NFPA’s Fire Prevention Week
The National Fire Protection Association (NFPA) kicked off their annual Fire Prevention Week on Sunday, October 9 to promote home fire safety.[embedyt] http://www.youtube.com/watch?v=GY52vS1s2Ec[/embedyt]
Every smoke alarm has an expiration date: What’s yours?
The NFPA urges all residents to know how old their smoke alarms are, and to replace them every 10 years
Does your home have a smoke alarm? According to the National Fire Protection Association (NFPA), the answer is likely yes: NFPA research shows that most American homes have at least one. But do you know how old your smoke alarms are? If you’re like most people, you’re probably not so sure.
A recent survey conducted by NFPA revealed that only a small percentage of people know how old their smoke alarms are, or how often they need to be replaced. That lack of awareness is a concern for Fire Departments and NFPA, along with fire departments throughout the country, because smoke alarms don’t last forever.
NFPA 72, National Fire Alarm Code®, requires smoke alarms be replaced at least every 10 years, but because the public is generally unaware of this requirement, many homes have smoke alarms past their expiration date, putting people at increased risk.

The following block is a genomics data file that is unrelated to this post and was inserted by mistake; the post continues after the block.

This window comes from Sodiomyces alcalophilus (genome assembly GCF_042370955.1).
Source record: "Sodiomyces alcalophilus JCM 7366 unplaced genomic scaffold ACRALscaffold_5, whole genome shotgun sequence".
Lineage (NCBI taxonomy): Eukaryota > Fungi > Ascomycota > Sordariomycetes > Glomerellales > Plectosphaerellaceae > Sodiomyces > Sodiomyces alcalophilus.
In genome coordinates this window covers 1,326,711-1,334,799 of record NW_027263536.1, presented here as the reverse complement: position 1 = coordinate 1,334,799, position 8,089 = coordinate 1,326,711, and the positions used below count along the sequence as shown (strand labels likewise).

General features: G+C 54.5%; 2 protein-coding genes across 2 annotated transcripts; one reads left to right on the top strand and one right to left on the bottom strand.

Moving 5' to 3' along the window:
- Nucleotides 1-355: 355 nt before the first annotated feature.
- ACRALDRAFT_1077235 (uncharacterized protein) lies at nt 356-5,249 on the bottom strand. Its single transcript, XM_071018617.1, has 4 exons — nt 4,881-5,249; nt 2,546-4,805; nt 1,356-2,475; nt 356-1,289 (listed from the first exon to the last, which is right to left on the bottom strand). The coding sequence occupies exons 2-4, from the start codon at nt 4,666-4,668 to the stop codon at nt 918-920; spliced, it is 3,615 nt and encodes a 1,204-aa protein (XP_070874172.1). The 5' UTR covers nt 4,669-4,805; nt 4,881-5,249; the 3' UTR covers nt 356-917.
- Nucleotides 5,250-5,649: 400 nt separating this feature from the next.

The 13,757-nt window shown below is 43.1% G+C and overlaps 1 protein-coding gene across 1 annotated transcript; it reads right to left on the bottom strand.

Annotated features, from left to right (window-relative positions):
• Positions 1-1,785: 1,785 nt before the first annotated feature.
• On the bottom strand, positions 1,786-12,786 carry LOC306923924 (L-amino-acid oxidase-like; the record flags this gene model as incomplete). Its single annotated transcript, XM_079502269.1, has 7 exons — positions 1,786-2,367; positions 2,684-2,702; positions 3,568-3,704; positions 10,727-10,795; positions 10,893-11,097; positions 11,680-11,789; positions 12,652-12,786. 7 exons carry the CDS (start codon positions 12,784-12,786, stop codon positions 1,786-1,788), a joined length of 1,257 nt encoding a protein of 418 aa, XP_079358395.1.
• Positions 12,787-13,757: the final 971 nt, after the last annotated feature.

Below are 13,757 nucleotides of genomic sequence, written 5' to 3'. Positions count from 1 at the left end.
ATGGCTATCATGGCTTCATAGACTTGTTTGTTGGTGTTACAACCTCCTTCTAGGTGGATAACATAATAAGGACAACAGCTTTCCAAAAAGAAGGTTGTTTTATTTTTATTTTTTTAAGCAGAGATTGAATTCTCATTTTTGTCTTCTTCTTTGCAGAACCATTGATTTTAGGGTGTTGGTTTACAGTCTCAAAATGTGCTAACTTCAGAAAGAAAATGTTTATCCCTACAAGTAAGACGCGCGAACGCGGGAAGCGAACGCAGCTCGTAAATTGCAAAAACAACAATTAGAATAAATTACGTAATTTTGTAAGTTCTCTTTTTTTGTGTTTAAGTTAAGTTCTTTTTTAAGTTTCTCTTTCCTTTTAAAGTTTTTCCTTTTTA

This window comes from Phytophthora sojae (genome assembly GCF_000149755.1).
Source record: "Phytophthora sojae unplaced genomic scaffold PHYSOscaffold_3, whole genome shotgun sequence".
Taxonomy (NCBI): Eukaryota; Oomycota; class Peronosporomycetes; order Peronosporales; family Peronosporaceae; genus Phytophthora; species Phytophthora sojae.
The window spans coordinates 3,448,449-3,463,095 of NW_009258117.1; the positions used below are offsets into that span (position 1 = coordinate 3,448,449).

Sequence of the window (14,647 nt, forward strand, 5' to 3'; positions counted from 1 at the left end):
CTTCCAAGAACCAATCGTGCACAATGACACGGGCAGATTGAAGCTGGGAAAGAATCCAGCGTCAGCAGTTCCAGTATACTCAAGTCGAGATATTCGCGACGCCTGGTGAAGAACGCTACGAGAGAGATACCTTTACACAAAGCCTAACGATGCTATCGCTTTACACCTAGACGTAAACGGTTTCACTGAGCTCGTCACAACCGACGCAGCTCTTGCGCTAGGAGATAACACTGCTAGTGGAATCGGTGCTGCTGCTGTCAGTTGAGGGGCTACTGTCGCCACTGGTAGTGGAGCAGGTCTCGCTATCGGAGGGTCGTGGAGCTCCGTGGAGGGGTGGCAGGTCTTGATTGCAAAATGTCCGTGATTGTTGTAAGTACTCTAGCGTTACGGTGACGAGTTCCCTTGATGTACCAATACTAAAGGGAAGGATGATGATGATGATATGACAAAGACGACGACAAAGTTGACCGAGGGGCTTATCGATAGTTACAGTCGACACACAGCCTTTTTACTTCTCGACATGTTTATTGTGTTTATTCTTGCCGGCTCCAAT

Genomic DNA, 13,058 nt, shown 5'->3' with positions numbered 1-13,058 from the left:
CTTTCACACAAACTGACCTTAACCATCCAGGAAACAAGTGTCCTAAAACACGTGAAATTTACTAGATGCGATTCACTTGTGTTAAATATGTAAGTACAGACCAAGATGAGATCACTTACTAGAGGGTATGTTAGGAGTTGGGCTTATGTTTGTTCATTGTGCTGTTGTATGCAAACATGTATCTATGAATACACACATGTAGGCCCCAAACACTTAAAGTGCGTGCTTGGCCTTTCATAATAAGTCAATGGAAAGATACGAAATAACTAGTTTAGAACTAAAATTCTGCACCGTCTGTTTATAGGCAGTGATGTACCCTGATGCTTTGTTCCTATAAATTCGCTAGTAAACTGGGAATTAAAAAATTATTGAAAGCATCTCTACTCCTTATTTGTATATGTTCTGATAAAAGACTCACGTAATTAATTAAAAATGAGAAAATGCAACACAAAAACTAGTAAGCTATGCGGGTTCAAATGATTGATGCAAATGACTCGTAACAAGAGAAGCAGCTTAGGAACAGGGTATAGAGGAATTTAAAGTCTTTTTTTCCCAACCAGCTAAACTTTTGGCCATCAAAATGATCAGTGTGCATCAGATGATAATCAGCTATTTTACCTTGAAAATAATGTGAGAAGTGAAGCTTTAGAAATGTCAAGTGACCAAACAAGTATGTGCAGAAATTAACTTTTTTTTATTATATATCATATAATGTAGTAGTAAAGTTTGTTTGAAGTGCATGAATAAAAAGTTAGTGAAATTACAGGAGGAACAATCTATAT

As the official sponsor of Fire Prevention Week for more than 90 years, NFPA is promoting this year’s Fire Prevention Week campaign, “Don’t Wait – Check the Date! Replace Smoke Alarms Every 10 Years,” to better educate the public about the critical importance of knowing how old their smoke alarms are and replacing them once they’re 10 years old. Fire Prevention Week is October 9-15, 2016.
To find out how old your smoke alarm is and its expiration date, simply look on the back of the alarm where the date of manufacture is marked. The smoke alarm should be replaced 10 years from that date (not the date of purchase). Fire Departments also say smoke alarms should be tested monthly, and that batteries should be replaced once a year or when they begin to chirp, signaling that they’re running low.
For more information on smoke alarms and this year’s Fire Prevention Week campaign, “Don’t Wait: Check the Date! Replace Smoke Alarms Every 10 Years”, visit www.firepreventionweek.org.
Reproduced from NFPA’s Fire Prevention Week website, www.firepreventionweek.org. © 2016 NFPA